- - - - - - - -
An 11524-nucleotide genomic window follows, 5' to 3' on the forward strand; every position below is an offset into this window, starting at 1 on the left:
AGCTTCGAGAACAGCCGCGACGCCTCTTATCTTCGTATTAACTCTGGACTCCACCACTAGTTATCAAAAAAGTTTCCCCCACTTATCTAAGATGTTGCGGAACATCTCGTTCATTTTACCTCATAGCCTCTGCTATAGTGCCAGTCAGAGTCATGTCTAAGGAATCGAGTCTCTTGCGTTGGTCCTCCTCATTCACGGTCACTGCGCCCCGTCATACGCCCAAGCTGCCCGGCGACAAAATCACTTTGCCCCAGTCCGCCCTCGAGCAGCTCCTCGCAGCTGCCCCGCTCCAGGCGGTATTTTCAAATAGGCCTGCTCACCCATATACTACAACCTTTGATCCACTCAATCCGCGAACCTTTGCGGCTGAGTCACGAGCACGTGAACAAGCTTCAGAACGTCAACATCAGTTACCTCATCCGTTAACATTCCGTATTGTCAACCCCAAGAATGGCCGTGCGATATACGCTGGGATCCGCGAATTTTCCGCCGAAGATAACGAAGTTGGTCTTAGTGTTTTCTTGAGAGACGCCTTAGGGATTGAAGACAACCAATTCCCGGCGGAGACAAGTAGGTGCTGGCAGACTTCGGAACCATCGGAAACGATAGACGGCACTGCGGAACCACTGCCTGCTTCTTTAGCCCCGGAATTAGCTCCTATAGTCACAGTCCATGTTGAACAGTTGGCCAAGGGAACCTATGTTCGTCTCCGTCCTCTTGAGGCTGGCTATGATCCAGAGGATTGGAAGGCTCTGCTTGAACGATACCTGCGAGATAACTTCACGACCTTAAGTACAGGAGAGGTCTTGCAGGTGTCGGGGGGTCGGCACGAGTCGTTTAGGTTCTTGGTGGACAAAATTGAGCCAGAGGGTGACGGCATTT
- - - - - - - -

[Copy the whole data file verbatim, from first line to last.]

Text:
An 11524-nucleotide genomic window follows, 5' to 3' on the forward strand; every position below is an offset into this window, starting at 1 on the left:
AGCTTCGAGAACAGCCGCGACGCCTCTTATCTTCGTATTAACTCTGGACTCCACCACTAGTTATCAAAAAAGTTTCCCCCACTTATCTAAGATGTTGCGGAACATCTCGTTCATTTTACCTCATAGCCTCTGCTATAGTGCCAGTCAGAGTCATGTCTAAGGAATCGAGTCTCTTGCGTTGGTCCTCCTCATTCACGGTCACTGCGCCCCGTCATACGCCCAAGCTGCCCGGCGACAAAATCACTTTGCCCCAGTCCGCCCTCGAGCAGCTCCTCGCAGCTGCCCCGCTCCAGGCGGTATTTTCAAATAGGCCTGCTCACCCATATACTACAACCTTTGATCCACTCAATCCGCGAACCTTTGCGGCTGAGTCACGAGCACGTGAACAAGCTTCAGAACGTCAACATCAGTTACCTCATCCGTTAACATTCCGTATTGTCAACCCCAAGAATGGCCGTGCGATATACGCTGGGATCCGCGAATTTTCCGCCGAAGATAACGAAGTTGGTCTTAGTGTTTTCTTGAGAGACGCCTTAGGGATTGAAGACAACCAATTCCCGGCGGAGACAAGTAGGTGCTGGCAGACTTCGGAACCATCGGAAACGATAGACGGCACTGCGGAACCACTGCCTGCTTCTTTAGCCCCGGAATTAGCTCCTATAGTCACAGTCCATGTTGAACAGTTGGCCAAGGGAACCTATGTTCGTCTCCGTCCTCTTGAGGCTGGCTATGATCCAGAGGATTGGAAGGCTCTGCTTGAACGATACCTGCGAGATAACTTCACGACCTTAAGTACAGGAGAGGTCTTGCAGGTGTCGGGGGGTCGGCACGAGTCGTTTAGGTTCTTGGTGGACAAAATTGAGCCAGAGGGTGACGGCATTT